President Donald Trump tweeted out a blatantly false claim intended to undermine the federal investigation of his campaign ties to Russia.

The president and his attorney Rudy Giuliani each passed along bogus claims that 19,000 texts between two former FBI officials had been destroyed by investigators — which contradicted new findings by the Justice Department’s inspector general.

“How can Mueller’s gang get away with erasing over 19,000 texts of Trump haters Stroyk and Page?” Giuliani tweeted early Saturday, misspelling former FBI agent Peter Strzok’s last name. “They say it was DOJ policy to destroy evidence? I guess Mueller’s angry Democrats fall under the Hillary exception to obstruction of justice. She erased over 30,000 emails.”

Giuliani continued tweeting misleading claims about the story, citing conservative media reports, throughout Saturday morning, and then Trump chimed in.

“Wow, 19,000 Texts between Lisa Page and her lover, Peter S of the FBI, in charge of the Russia Hoax, were just reported as being wiped clean and gone,” Trump tweeted, taking a pass on spelling out Strzok’s name. “Such a big story that will never be covered by the Fake News. Witch Hunt!”

[Raw Story]

Trump Dances On The Grave Of The Weekly Standard

President Donald Trump celebrated the closing of the Weekly Standard Saturday, a conservative outlet which often published harsh pieces about the President and his administration.

[Talking Points Memo]

Trump Says Media Is Ignoring the “REAL Story on Russia”

As Special Counsel Robert Mueller and federal prosecutors in New York continue racking up convictions and guilty pleas in the ever-widening scandals connected to Donald Trump, the president is lashing out—at Hillary Clinton, at the Democratic National Committee, and, of course, at the media. Just hours after announcing the departure of his scandal-plagued Interior secretary Saturday, Trump tweeted that “never in history” had the US press been “more dishonest than it is today.”

“Stories that should be good, are bad,” Trump complained. “Stories that should be bad, are horrible.”

[Mother Jones]

Trump Goes Off on Rant, Claims He’s the Only Reason Dems Are Opposed to Wall: ‘Absolute Hypocrites’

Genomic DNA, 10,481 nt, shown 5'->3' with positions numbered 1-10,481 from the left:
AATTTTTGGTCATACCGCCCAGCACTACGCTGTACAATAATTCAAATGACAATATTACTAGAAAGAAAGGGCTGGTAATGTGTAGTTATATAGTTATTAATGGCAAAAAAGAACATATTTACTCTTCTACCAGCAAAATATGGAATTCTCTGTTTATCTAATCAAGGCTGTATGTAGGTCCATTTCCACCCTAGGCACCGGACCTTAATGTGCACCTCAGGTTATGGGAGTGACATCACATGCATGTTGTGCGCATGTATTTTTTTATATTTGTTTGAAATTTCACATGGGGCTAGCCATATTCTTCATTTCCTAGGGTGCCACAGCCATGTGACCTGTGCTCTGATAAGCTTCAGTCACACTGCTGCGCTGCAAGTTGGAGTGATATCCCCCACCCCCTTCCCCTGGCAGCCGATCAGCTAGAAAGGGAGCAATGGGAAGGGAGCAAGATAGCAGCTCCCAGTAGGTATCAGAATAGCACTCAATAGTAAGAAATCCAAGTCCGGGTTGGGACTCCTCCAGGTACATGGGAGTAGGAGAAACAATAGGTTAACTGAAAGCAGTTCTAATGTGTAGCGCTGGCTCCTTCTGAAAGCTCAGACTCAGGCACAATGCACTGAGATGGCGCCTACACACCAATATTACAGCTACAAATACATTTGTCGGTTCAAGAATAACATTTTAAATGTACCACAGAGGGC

President Donald Trump bashed Democrats Thursday night — arguing that their personal animus against him is the only reason for their opposition to a Southern border wall.

In a wild video rant posted to Twitter, the president railed against the Left — accusing them of being disingenuous in their stance on the wall.

“The Democrats are absolute hypocrites!” Trump said. “All along, they’ve been supporting walls and supporting fences, and supporting all sorts of border security.

The video then cut to old clips of Senate Minority Leader Chuck Schumer (D-NY), former Secretary of State Hillary Clinton, and former President Barack Obama making various statements against illegal immigration. None has ever voiced support for a Southern border wall anywhere near the scale Trump has proposed — although Clinton came the closest by saying she has previously backed construction of a “barrier.”

Trump, however, regards Democrats as flip-flopping on the issue. And the reason for their supposed 180? Him.

“The fact is they’ve always supported fences, and walls, and partitions,” Trump said. “But you know what? They only don’t want to do it because of me. They have to put the people ahead of politics.”

[Mediaite]

Media

Trump Attacks ‘Crazed’ Mika Brzezinski for ‘Butt Boy’ Comment About Pompeo

President Donald Trump went after MSNBC’s Mika Brzezinski this afternoon for the comment she made yesterday calling Sec. Mike Pompeo a “wannabe dictator’s butt boy.”

She made the comment after Pompeo’s remarks on Fox News about Saudi Arabia and the murder of Jamal Khashoggi. Brzezinski later acknowledged that the comment was homophobic and apologized, saying she should have said something like “water boy,” and was absent from Morning Joe Thursday because of a pre-planned day off.